Sadly it will make it more difficult for the banks to detect online fraud as well. Currently they have logs of all the IP address customers/fraudsters have logged into an account from and if necessary could track them down.
In future all they will have is the ISP's CGNAT IP address used probably by umpteen customers.
So they would have to 'request' the customer's details further from the ISP in question.

  • mdar5
  • over 4 years ago

I wonder if the courts would go as far as to allow the copyright holders to send letters to 10 people sharing the IP address of one person sharing copyrighted stuff on p2p.

  • oliver341
  • over 4 years ago

I have been put on this trial, with no consent from me. I can not forward any ports, even in a DMZ. Trying to get anyone in BT to get me off, and get a unique IP address back again has been a nightmare. I still can't use my FTP server, or remote desktop connection. This is awful. Something needs to done!!

  • danman7_200
  • over 4 years ago

I am on infinity option 2. They must be doing it on this package to!! Maybe I use to much upstream bandwidth and thats why they are doing it

  • danman7_200
  • over 4 years ago

A legend on the bt community pages just recommended where you can opt out. Fingers crossed this works!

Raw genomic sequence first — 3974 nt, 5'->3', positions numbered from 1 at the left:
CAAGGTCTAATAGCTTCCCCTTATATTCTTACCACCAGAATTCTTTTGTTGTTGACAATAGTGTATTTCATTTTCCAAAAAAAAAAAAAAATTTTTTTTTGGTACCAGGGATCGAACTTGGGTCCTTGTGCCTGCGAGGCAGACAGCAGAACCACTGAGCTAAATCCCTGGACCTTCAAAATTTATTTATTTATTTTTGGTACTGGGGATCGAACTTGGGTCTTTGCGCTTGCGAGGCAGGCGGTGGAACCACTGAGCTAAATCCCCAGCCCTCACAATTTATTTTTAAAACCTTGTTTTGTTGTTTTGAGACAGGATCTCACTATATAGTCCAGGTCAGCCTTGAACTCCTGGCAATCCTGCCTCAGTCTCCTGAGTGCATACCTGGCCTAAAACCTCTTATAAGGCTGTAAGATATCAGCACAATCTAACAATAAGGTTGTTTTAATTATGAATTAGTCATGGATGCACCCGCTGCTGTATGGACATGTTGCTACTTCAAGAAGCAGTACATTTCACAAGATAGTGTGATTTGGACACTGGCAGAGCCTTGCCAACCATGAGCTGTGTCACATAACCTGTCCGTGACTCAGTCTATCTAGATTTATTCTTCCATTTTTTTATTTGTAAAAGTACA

https://bt.custhelp.com/app/contact_email/c/6434 w

  • danman7_200
  • over 4 years ago

The opt-out form can be accessed by the FAQ that was linked above.

I am not on the trial and I have already opted-out so they don't do so in the future.

  • undecidedadrian
  • over 4 years ago

I added a very visible link earlier today.

  • andrew
  • thinkbroadband staff
  • over 4 years ago

@zyborg: <IPv 6 routers/modems would not have stayed at such a high price for so long.>

I just bought one on Amazon for £55. A D-Link 645.

  • AndrueC
  • over 4 years ago

I am not surprised at this in the least... BT will ALWAYS use a plaster / band-aid / stopgap and will never do the correct thing. I would not be surprised if in a few years their whole network starts to fall apart from all the "fixes" rather than actually fixing things the correct way. 21CN was meant to be replacing every exchange. Has this gone to the wayside too?

  • vicdupreez
  • over 4 years ago

they all do this at some point and unless you're a business customer (as they get an static IP normally) i am say it should be opt in auto with an opt out (really they could of had no opt out but customers would of been leaving)

  • leexgx
  • over 4 years ago

(i) Yes PING (Echo Request) is part of ICMP, but ICMP is much more than PING. So indiscriminately blocking all ICMP is a bad idea.

(ii) Ignoring PINGs does not really "hide" your router. It is not a security feature, any more than "hiding" an SSID. Traceroute can use UDP rather than ICMP (by default even).

(iii) The routers of ISPs networks will respond to PINGs. They just don't prioritse it over doing their actual role (routing stuff)

(iv) if you have heard of things like PING floods or PING of death, you patch against those as with any vulnerability.

  • prlzx
  • over 4 years ago

I make sure it is enabled on all networks I am responsible for, particularly routers.

It is an essential diagnostic tool and I have cause to use it almost every working day, including provisioning new equipment.

  • prlzx
  • over 4 years ago

Post a comment

Login Register